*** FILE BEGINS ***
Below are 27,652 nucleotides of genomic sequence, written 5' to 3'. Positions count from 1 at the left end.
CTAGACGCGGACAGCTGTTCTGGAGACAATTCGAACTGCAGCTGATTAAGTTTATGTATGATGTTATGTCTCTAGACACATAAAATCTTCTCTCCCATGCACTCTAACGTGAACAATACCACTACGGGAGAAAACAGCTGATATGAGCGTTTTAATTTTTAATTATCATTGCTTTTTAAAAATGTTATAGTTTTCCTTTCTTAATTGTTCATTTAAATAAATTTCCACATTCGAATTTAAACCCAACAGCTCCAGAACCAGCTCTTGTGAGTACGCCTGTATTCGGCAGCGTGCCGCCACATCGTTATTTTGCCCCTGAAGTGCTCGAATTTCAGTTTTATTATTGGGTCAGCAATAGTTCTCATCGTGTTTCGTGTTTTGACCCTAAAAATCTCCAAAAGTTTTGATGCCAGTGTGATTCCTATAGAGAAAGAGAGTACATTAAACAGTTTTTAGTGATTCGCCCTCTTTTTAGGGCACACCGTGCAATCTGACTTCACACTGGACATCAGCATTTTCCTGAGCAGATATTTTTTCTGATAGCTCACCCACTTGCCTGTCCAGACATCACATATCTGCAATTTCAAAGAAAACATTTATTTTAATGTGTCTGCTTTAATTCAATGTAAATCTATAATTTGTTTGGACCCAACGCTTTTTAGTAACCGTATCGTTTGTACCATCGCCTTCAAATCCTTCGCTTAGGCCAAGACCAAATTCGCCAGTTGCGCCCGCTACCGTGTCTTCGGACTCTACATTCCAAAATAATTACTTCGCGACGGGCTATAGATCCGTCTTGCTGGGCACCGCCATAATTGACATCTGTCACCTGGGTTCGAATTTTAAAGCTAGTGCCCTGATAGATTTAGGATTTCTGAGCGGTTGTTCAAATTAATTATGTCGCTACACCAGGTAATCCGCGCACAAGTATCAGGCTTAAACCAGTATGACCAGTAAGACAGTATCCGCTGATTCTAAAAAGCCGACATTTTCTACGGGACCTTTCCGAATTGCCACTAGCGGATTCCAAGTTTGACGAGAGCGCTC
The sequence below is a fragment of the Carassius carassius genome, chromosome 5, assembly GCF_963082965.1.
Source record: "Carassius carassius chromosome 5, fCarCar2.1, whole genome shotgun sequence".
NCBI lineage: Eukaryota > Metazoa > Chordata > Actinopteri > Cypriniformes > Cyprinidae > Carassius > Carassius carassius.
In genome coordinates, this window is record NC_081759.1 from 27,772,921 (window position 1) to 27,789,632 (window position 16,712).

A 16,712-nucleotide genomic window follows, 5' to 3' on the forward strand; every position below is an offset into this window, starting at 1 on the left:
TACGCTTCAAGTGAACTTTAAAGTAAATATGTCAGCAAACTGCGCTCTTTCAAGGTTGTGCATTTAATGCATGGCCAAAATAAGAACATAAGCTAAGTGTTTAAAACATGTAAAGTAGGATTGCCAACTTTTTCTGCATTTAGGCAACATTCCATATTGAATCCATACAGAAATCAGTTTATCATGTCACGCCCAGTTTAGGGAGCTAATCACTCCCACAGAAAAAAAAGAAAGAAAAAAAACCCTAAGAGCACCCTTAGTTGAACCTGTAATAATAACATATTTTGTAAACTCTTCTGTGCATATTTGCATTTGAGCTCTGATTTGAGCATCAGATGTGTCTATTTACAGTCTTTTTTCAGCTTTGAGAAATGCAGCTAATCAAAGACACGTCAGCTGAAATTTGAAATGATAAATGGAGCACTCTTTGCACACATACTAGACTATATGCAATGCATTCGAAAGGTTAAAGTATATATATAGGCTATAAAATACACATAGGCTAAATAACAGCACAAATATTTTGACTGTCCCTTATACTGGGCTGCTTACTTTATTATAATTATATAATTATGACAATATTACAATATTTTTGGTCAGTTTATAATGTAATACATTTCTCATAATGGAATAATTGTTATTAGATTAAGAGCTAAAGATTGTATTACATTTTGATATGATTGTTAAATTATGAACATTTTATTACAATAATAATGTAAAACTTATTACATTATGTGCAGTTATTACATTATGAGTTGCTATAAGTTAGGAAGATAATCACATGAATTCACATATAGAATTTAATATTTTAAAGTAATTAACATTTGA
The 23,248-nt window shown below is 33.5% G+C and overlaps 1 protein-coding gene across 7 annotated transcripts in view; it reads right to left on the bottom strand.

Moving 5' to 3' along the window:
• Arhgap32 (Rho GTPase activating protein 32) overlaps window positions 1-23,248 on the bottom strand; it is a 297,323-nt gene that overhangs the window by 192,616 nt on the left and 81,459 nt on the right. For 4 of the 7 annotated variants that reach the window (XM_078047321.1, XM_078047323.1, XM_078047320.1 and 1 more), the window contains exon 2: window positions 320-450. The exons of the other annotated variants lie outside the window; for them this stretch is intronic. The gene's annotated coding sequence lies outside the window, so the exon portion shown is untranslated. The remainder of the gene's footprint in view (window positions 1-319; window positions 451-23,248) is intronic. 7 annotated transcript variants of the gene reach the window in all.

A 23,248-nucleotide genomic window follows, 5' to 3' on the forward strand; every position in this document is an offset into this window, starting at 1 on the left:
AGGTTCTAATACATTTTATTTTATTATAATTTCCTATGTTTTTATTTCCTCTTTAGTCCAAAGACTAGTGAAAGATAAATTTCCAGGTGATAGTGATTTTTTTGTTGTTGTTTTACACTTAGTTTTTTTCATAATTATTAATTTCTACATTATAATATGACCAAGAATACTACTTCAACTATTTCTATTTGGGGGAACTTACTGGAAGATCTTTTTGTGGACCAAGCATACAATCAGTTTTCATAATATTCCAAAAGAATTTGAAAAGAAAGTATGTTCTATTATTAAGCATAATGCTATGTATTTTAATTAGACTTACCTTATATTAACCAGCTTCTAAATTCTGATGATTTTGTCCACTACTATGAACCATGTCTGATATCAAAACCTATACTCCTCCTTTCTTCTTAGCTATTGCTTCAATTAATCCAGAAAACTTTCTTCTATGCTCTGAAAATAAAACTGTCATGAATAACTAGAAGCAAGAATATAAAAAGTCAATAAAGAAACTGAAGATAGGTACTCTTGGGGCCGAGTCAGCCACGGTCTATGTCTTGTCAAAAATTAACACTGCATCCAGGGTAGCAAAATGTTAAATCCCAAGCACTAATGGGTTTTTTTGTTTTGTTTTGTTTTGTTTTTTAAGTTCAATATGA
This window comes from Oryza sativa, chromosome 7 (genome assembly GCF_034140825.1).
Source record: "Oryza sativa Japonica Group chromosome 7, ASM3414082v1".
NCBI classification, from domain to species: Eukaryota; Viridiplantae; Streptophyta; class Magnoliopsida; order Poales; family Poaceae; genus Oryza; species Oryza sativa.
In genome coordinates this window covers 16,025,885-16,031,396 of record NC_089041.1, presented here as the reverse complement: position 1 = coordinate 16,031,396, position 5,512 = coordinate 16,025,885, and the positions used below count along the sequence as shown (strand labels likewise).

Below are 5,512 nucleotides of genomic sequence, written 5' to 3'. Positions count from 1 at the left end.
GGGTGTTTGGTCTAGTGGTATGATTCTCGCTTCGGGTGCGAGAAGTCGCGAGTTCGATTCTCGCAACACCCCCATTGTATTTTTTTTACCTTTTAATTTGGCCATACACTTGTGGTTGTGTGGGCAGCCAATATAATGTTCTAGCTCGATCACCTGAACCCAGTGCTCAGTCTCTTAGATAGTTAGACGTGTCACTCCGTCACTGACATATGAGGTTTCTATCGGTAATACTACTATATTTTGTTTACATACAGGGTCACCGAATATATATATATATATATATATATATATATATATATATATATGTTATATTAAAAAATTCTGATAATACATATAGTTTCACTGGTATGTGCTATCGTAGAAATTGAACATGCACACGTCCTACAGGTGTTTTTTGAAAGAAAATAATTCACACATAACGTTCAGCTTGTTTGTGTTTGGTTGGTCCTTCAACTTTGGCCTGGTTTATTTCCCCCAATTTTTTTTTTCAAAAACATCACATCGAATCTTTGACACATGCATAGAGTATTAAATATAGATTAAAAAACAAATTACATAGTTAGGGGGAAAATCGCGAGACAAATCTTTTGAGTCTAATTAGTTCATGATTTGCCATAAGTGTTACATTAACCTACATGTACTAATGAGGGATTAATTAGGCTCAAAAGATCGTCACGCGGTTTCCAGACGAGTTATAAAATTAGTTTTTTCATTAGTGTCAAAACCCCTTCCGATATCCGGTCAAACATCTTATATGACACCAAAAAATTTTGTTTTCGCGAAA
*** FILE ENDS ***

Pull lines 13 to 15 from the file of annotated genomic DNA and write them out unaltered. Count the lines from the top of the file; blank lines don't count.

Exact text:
AGGTTCTAATACATTTTATTTTATTATAATTTCCTATGTTTTTATTTCCTCTTTAGTCCAAAGACTAGTGAAAGATAAATTTCCAGGTGATAGTGATTTTTTTGTTGTTGTTTTACACTTAGTTTTTTTCATAATTATTAATTTCTACATTATAATATGACCAAGAATACTACTTCAACTATTTCTATTTGGGGGAACTTACTGGAAGATCTTTTTGTGGACCAAGCATACAATCAGTTTTCATAATATTCCAAAAGAATTTGAAAAGAAAGTATGTTCTATTATTAAGCATAATGCTATGTATTTTAATTAGACTTACCTTATATTAACCAGCTTCTAAATTCTGATGATTTTGTCCACTACTATGAACCATGTCTGATATCAAAACCTATACTCCTCCTTTCTTCTTAGCTATTGCTTCAATTAATCCAGAAAACTTTCTTCTATGCTCTGAAAATAAAACTGTCATGAATAACTAGAAGCAAGAATATAAAAAGTCAATAAAGAAACTGAAGATAGGTACTCTTGGGGCCGAGTCAGCCACGGTCTATGTCTTGTCAAAAATTAACACTGCATCCAGGGTAGCAAAATGTTAAATCCCAAGCACTAATGGGTTTTTTTGTTTTGTTTTGTTTTGTTTTTTAAGTTCAATATGA
This window comes from Oryza sativa, chromosome 7 (genome assembly GCF_034140825.1).
Source record: "Oryza sativa Japonica Group chromosome 7, ASM3414082v1".